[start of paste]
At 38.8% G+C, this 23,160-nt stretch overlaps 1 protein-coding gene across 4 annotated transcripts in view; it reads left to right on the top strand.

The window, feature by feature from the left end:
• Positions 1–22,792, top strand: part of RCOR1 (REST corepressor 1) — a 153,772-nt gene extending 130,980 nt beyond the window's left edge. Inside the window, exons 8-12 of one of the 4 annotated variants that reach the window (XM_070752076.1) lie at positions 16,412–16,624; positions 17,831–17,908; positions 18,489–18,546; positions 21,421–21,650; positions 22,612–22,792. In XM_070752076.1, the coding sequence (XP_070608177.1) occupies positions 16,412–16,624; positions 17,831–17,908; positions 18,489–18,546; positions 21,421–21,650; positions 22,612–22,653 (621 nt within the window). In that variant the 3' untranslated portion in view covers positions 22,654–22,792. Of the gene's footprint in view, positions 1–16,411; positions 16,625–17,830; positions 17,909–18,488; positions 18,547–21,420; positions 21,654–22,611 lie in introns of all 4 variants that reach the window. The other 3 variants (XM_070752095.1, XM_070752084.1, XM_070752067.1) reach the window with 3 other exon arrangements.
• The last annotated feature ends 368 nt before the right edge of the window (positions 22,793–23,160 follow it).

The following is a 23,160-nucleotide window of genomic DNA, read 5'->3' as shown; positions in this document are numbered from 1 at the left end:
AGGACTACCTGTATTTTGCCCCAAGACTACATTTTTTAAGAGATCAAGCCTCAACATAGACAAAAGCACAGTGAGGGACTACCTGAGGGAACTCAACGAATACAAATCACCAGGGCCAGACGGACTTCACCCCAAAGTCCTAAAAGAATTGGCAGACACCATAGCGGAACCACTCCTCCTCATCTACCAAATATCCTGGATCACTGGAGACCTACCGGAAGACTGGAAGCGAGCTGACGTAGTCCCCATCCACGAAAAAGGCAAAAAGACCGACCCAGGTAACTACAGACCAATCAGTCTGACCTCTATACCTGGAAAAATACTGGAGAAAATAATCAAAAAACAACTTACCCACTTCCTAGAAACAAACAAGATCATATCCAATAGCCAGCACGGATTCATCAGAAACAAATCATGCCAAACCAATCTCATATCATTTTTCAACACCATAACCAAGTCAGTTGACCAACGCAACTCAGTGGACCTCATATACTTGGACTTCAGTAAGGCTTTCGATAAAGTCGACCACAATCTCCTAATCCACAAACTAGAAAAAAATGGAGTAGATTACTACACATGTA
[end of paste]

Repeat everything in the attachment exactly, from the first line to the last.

At 38.8% G+C, this 23,160-nt stretch overlaps 1 protein-coding gene across 4 annotated transcripts in view; it reads left to right on the top strand.

The window, feature by feature from the left end:
• Positions 1–22,792, top strand: part of RCOR1 (REST corepressor 1) — a 153,772-nt gene extending 130,980 nt beyond the window's left edge. Inside the window, exons 8-12 of one of the 4 annotated variants that reach the window (XM_070752076.1) lie at positions 16,412–16,624; positions 17,831–17,908; positions 18,489–18,546; positions 21,421–21,650; positions 22,612–22,792. In XM_070752076.1, the coding sequence (XP_070608177.1) occupies positions 16,412–16,624; positions 17,831–17,908; positions 18,489–18,546; positions 21,421–21,650; positions 22,612–22,653 (621 nt within the window). In that variant the 3' untranslated portion in view covers positions 22,654–22,792. Of the gene's footprint in view, positions 1–16,411; positions 16,625–17,830; positions 17,909–18,488; positions 18,547–21,420; positions 21,654–22,611 lie in introns of all 4 variants that reach the window. The other 3 variants (XM_070752095.1, XM_070752084.1, XM_070752067.1) reach the window with 3 other exon arrangements.
• The last annotated feature ends 368 nt before the right edge of the window (positions 22,793–23,160 follow it).

The following is a 23,160-nucleotide window of genomic DNA, read 5'->3' as shown; positions in this document are numbered from 1 at the left end:
AGGACTACCTGTATTTTGCCCCAAGACTACATTTTTTAAGAGATCAAGCCTCAACATAGACAAAAGCACAGTGAGGGACTACCTGAGGGAACTCAACGAATACAAATCACCAGGGCCAGACGGACTTCACCCCAAAGTCCTAAAAGAATTGGCAGACACCATAGCGGAACCACTCCTCCTCATCTACCAAATATCCTGGATCACTGGAGACCTACCGGAAGACTGGAAGCGAGCTGACGTAGTCCCCATCCACGAAAAAGGCAAAAAGACCGACCCAGGTAACTACAGACCAATCAGTCTGACCTCTATACCTGGAAAAATACTGGAGAAAATAATCAAAAAACAACTTACCCACTTCCTAGAAACAAACAAGATCATATCCAATAGCCAGCACGGATTCATCAGAAACAAATCATGCCAAACCAATCTCATATCATTTTTCAACACCATAACCAAGTCAGTTGACCAACGCAACTCAGTGGACCTCATATACTTGGACTTCAGTAAGGCTTTCGATAAAGTCGACCACAATCTCCTAATCCACAAACTAGAAAAAAATGGAGTAGATTACTACACATGTA